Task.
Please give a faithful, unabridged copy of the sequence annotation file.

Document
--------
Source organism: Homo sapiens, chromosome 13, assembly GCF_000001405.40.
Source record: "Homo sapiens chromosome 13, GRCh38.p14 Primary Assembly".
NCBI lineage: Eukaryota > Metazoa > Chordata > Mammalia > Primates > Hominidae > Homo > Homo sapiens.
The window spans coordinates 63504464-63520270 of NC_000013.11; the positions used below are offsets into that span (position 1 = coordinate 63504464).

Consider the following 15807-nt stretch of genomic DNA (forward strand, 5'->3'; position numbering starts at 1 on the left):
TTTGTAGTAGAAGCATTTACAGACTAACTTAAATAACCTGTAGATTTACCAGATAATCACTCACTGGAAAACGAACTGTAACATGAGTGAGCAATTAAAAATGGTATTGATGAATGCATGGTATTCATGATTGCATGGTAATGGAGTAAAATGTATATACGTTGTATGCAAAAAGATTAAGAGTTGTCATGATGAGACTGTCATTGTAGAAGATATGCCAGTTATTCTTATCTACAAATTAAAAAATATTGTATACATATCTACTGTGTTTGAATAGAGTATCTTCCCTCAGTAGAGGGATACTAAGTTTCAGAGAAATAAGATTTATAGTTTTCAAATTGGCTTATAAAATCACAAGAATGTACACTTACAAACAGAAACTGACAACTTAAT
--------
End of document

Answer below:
Source organism: Homo sapiens, chromosome 13, assembly GCF_000001405.40.
Source record: "Homo sapiens chromosome 13, GRCh38.p14 Primary Assembly".
NCBI lineage: Eukaryota > Metazoa > Chordata > Mammalia > Primates > Hominidae > Homo > Homo sapiens.
The window spans coordinates 63504464-63520270 of NC_000013.11; the positions used below are offsets into that span (position 1 = coordinate 63504464).

Consider the following 15807-nt stretch of genomic DNA (forward strand, 5'->3'; position numbering starts at 1 on the left):
TTTGTAGTAGAAGCATTTACAGACTAACTTAAATAACCTGTAGATTTACCAGATAATCACTCACTGGAAAACGAACTGTAACATGAGTGAGCAATTAAAAATGGTATTGATGAATGCATGGTATTCATGATTGCATGGTAATGGAGTAAAATGTATATACGTTGTATGCAAAAAGATTAAGAGTTGTCATGATGAGACTGTCATTGTAGAAGATATGCCAGTTATTCTTATCTACAAATTAAAAAATATTGTATACATATCTACTGTGTTTGAATAGAGTATCTTCCCTCAGTAGAGGGATACTAAGTTTCAGAGAAATAAGATTTATAGTTTTCAAATTGGCTTATAAAATCACAAGAATGTACACTTACAAACAGAAACTGACAACTTAAT